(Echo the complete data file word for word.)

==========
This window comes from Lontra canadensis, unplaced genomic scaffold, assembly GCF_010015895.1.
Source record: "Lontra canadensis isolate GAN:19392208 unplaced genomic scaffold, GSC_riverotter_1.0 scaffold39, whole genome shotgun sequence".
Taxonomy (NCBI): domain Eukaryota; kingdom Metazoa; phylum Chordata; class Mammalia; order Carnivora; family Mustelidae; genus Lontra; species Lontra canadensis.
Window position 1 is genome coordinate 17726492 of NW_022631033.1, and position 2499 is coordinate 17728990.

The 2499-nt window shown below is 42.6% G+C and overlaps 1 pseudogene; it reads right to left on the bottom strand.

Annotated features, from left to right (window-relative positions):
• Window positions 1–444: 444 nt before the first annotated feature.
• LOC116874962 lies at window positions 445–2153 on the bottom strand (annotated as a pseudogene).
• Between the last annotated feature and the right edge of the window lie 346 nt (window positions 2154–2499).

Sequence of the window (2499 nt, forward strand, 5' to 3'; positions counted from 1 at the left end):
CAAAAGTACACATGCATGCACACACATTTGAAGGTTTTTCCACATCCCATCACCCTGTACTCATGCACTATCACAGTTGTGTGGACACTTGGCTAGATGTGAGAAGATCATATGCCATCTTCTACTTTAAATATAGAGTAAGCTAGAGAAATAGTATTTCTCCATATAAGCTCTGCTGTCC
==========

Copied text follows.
This window comes from Lontra canadensis, unplaced genomic scaffold, assembly GCF_010015895.1.
Source record: "Lontra canadensis isolate GAN:19392208 unplaced genomic scaffold, GSC_riverotter_1.0 scaffold39, whole genome shotgun sequence".
Taxonomy (NCBI): domain Eukaryota; kingdom Metazoa; phylum Chordata; class Mammalia; order Carnivora; family Mustelidae; genus Lontra; species Lontra canadensis.
Window position 1 is genome coordinate 17726492 of NW_022631033.1, and position 2499 is coordinate 17728990.

The 2499-nt window shown below is 42.6% G+C and overlaps 1 pseudogene; it reads right to left on the bottom strand.

Annotated features, from left to right (window-relative positions):
• Window positions 1–444: 444 nt before the first annotated feature.
• LOC116874962 lies at window positions 445–2153 on the bottom strand (annotated as a pseudogene).
• Between the last annotated feature and the right edge of the window lie 346 nt (window positions 2154–2499).

Sequence of the window (2499 nt, forward strand, 5' to 3'; positions counted from 1 at the left end):
CAAAAGTACACATGCATGCACACACATTTGAAGGTTTTTCCACATCCCATCACCCTGTACTCATGCACTATCACAGTTGTGTGGACACTTGGCTAGATGTGAGAAGATCATATGCCATCTTCTACTTTAAATATAGAGTAAGCTAGAGAAATAGTATTTCTCCATATAAGCTCTGCTGTCC